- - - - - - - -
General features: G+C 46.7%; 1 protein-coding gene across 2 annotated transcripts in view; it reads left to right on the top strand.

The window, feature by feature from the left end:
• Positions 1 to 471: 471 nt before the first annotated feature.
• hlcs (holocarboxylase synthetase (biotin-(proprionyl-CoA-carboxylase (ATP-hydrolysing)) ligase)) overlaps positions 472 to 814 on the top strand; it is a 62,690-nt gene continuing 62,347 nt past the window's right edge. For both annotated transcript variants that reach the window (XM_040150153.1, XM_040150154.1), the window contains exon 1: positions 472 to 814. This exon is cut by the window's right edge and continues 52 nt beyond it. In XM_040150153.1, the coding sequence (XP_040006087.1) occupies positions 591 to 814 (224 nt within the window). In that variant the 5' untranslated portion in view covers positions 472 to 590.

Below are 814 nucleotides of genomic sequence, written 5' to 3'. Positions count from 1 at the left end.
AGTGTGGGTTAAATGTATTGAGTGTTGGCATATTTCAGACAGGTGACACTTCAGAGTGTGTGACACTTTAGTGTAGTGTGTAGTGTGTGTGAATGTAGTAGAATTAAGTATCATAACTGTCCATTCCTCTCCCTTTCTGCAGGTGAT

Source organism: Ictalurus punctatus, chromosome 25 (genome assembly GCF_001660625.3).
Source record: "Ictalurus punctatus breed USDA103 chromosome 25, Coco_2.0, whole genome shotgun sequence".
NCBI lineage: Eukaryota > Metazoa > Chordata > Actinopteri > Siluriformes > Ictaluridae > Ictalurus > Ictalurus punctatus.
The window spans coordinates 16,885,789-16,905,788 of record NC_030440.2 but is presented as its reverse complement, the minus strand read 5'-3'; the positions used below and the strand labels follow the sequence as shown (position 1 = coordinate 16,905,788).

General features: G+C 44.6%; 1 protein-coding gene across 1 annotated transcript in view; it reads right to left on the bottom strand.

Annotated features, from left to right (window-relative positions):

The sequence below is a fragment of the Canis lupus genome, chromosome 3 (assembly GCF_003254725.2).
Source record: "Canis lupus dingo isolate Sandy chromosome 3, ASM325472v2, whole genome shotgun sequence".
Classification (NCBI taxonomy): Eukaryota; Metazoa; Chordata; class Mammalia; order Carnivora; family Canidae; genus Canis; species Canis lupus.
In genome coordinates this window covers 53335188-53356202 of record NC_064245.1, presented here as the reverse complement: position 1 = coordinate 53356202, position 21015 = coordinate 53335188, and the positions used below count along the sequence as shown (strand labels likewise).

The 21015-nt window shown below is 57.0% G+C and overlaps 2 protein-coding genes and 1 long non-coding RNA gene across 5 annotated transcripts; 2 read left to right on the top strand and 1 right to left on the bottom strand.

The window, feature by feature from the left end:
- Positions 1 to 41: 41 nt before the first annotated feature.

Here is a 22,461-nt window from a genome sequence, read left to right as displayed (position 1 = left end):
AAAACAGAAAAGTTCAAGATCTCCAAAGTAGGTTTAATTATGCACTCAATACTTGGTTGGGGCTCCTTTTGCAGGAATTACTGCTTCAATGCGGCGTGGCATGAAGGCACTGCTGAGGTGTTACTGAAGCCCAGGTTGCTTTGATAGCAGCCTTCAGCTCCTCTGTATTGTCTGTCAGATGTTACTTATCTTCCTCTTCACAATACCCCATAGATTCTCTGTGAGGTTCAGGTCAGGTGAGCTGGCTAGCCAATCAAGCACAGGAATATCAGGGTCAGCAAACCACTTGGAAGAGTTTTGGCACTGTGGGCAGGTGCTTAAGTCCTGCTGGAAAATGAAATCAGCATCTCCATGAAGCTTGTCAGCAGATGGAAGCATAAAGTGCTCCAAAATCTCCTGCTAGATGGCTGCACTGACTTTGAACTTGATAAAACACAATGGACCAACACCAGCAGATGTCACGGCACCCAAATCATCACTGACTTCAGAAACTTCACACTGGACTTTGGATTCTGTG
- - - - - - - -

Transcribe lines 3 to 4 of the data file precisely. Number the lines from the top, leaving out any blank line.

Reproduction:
• Positions 1 to 471: 471 nt before the first annotated feature.
• hlcs (holocarboxylase synthetase (biotin-(proprionyl-CoA-carboxylase (ATP-hydrolysing)) ligase)) overlaps positions 472 to 814 on the top strand; it is a 62,690-nt gene continuing 62,347 nt past the window's right edge. For both annotated transcript variants that reach the window (XM_040150153.1, XM_040150154.1), the window contains exon 1: positions 472 to 814. This exon is cut by the window's right edge and continues 52 nt beyond it. In XM_040150153.1, the coding sequence (XP_040006087.1) occupies positions 591 to 814 (224 nt within the window). In that variant the 5' untranslated portion in view covers positions 472 to 590.